The U.S. government's Cloud First plan, which is a direct ive that tells agencies to look to cloud computing solutions first during IT procurement processes, is getting some help from the National Institute of Standards and Technology. NIST is drafting a special publication specifically to help companies define a cloud security architecture. This builds on the previous reference architecture the NIST created, but not the special publication that had been previously released, according to Fierce Government IT.
Michaela Iorga, NIST senior security technical lead for cloud computing, told the news source that the intent is to map out the specific controls necessary for a safe move into the cloud. Many components come from the Cloud Security Alliance's Trust Cloud Initiative-Reference Architecture, as they address high and mid-level security needs of government agencies. One example given as a high concern is security monitoring service, while mid-level cloud be endpoint monitoring.
"The document's objective is to demystify the process of selecting cloud-based services that best address an agency's requirements in the most secure and efficient manner," Iorga said. "The Risk Management Framework has to be adapted when applying the risk-based approach to applications or systems migrated to the cloud because the implementation, assessment, authorization and monitoring of selected security controls may fall under the responsibility of different cloud 'actors;' for example, consumer, service provider or broker."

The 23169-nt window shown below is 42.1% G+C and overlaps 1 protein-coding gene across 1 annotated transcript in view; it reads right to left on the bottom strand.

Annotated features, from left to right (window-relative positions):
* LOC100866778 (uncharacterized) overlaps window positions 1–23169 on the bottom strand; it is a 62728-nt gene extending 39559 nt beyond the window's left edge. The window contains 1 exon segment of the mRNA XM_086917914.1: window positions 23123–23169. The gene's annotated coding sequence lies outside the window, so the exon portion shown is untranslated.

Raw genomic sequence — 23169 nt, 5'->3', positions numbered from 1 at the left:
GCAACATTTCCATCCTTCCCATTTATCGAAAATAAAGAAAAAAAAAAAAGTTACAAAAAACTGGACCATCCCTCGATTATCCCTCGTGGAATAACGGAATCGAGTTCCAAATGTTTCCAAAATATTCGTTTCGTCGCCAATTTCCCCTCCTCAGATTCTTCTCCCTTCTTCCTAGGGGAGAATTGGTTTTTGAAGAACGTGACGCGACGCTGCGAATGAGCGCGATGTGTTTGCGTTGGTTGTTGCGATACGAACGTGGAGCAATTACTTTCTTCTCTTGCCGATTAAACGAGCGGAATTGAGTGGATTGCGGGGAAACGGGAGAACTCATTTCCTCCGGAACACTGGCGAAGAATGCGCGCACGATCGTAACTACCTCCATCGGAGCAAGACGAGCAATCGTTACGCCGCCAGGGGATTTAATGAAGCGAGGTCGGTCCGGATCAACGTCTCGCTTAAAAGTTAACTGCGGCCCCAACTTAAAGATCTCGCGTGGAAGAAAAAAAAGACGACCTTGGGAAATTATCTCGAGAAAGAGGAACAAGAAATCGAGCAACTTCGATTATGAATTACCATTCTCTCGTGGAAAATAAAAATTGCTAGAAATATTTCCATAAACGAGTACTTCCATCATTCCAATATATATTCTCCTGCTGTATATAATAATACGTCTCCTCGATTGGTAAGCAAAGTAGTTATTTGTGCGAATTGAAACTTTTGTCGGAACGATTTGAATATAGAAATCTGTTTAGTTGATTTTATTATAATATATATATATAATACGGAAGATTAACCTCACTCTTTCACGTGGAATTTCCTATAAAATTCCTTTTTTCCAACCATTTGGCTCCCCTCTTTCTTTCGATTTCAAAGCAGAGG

As a prescription for a"healthy security lifestyle," Iorga told FierceGovernmentIT that agencies and consumers must think about concerns before any kind of adoption. Requirements should not be compromised once implementation gets underway she said, as there is a responsibility to keep security up to the organization's standards.
To help users pick out the best possible cloud solution, a case study will be provided to walk agencies through steps for deploying a typical application into the cloud, whether it be email, calendars, document sharing or a cloud-based chatting service.
According to the CDW-G State of the Cloud Report, 73 percent of IT professionals said personal use of cloud applications by employees has influenced their decision to adopt more cloud computing services and applications. Sixty-one percent of users agree that these apps allow their agencies to move faster.
"Users recognize the ease, and IT departments are responding with bring-your-own-device (BYOD) programs and secure cloud services," FedTech Magazine said. "The goal has always been to make technology easier for employees to use, and now that's happening faster than ever."